- Roman Polanski
- Emmanuelle Seigner, Mathieu Amalric
- 96 min.
- Release Date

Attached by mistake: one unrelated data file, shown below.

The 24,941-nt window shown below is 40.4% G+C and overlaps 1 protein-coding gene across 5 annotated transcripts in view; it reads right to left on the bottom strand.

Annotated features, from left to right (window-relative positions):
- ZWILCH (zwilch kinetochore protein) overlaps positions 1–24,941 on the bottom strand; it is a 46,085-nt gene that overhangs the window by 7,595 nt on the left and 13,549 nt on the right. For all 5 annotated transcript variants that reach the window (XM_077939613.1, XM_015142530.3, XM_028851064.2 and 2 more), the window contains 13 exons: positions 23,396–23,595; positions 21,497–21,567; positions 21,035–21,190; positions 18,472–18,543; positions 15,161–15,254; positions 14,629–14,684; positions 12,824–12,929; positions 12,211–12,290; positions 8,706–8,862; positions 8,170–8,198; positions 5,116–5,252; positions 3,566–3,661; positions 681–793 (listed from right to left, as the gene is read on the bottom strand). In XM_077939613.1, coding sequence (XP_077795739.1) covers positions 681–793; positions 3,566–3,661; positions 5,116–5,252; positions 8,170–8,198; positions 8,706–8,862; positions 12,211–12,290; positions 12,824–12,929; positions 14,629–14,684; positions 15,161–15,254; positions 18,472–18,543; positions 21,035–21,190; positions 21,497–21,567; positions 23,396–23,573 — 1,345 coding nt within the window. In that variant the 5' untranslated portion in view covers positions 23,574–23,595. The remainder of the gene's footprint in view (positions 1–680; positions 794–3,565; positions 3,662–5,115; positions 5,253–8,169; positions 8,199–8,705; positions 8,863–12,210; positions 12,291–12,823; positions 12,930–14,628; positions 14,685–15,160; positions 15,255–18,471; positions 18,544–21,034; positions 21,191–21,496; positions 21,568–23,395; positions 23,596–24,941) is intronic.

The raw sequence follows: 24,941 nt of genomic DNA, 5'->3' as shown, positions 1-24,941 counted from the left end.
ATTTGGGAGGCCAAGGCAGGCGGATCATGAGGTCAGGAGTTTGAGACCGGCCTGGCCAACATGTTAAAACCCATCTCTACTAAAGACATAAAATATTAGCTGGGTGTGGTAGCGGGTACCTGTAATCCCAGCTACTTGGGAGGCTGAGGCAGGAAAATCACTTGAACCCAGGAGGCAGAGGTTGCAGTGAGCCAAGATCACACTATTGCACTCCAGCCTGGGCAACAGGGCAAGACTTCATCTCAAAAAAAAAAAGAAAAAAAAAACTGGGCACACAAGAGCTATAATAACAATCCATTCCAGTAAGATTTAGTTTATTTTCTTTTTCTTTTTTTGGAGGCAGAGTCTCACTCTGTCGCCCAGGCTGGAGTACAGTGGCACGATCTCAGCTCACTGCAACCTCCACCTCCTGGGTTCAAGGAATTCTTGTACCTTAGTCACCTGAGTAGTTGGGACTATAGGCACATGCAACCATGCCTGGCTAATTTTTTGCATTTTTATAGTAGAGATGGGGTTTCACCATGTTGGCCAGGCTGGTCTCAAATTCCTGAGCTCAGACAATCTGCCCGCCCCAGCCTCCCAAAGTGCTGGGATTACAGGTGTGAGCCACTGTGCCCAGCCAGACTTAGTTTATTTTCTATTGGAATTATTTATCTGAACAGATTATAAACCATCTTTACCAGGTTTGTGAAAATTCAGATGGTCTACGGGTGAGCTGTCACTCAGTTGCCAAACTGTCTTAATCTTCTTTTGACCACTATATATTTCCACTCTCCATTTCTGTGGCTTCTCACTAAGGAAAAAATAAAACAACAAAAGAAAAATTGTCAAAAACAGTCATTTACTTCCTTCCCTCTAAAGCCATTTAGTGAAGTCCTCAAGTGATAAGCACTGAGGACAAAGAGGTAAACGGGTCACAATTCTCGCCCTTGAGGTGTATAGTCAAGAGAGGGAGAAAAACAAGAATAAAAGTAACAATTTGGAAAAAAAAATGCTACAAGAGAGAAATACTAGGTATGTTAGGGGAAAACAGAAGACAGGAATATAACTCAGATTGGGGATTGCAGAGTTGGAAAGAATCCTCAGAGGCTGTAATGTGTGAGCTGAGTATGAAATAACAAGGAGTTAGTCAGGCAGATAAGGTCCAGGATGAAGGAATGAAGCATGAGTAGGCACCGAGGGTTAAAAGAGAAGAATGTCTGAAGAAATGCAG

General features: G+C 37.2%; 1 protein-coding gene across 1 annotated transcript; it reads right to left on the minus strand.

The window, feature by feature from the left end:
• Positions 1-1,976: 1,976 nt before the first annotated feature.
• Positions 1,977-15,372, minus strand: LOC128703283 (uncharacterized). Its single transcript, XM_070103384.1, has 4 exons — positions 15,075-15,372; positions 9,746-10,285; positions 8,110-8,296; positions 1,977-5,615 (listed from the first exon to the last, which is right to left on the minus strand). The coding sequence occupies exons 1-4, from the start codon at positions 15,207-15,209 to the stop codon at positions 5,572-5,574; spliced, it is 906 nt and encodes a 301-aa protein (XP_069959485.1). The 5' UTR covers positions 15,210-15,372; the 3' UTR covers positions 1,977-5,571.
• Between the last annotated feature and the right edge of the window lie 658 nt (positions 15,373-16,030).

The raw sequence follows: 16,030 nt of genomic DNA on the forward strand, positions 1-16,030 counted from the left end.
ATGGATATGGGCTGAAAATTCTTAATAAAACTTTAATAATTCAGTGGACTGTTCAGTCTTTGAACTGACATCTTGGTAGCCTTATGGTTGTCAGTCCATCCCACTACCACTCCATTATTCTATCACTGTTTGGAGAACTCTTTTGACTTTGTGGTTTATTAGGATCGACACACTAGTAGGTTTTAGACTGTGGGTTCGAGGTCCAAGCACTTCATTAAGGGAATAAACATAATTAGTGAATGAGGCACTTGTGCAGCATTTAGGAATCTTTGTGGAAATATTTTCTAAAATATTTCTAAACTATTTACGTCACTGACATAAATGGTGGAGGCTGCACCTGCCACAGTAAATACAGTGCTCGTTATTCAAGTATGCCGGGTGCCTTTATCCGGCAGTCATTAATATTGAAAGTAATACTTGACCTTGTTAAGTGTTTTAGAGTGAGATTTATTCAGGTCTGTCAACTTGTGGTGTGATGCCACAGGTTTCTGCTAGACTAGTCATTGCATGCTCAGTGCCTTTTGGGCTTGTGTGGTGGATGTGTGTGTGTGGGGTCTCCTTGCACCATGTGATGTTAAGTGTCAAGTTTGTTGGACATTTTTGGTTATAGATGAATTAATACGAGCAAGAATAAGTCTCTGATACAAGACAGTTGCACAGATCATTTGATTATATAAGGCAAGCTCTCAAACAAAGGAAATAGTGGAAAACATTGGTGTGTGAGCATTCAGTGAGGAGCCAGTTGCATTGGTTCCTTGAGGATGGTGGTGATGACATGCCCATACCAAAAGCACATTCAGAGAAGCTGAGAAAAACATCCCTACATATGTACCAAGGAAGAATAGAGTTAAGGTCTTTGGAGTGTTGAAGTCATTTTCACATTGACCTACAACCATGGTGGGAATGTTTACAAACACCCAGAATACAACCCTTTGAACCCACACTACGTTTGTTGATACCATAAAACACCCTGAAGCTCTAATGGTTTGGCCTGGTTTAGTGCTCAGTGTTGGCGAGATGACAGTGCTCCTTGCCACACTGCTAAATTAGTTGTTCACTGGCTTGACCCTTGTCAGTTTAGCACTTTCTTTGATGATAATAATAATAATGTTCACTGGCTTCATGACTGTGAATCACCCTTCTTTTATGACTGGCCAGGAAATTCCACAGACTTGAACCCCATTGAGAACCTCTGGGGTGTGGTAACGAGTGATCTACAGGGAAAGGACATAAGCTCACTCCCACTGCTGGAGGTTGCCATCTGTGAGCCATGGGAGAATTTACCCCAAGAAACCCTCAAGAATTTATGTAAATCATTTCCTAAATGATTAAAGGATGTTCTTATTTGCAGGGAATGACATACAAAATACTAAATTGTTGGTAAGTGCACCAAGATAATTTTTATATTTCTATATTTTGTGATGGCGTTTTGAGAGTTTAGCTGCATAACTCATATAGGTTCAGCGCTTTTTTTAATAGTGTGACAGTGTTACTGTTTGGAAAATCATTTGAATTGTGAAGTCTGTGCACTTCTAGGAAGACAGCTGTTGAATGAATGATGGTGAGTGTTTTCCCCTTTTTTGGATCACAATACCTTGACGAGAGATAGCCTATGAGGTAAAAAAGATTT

On a vacant Parisian boulevard in the rain, a force of nature finds her way to a modest, unnamed playhouse, and enters the auditorium. Inside she finds playwright Tomas Novachek, who, directing his first production, has auditioned unskilled actresses all day for his adaptation of Leopold von Sacher-Masoch’s Venus in Furs, the salacious Austrian novella from 1870. In both the text and Tomas’ play, bookish sophisticate Severin Kushemski forms a relationship with Vanda von Dunajev, a forthright aristocrat, and becomes an obedient slave to her maîtresse (and therein founds the term “masochist”). Curiously, the force of nature whose perspective we occupy in the opening sequence also goes by the name Vanda. She’s strapped with a dog collar, cakes on trashy makeup, wears black leathery lingerie, and says “like” too much. At first glance, she seems to be another one of those “stupid fucking actresses” Tomas complains about on his cell phone when we first see him. And yet, despite all appearances, this Vanda soon embodies the role in so much that she might just be a goddess in disguise, having arrived on Tomas’ set to exact carnal revenge for his embrace of misogynistic art crimes.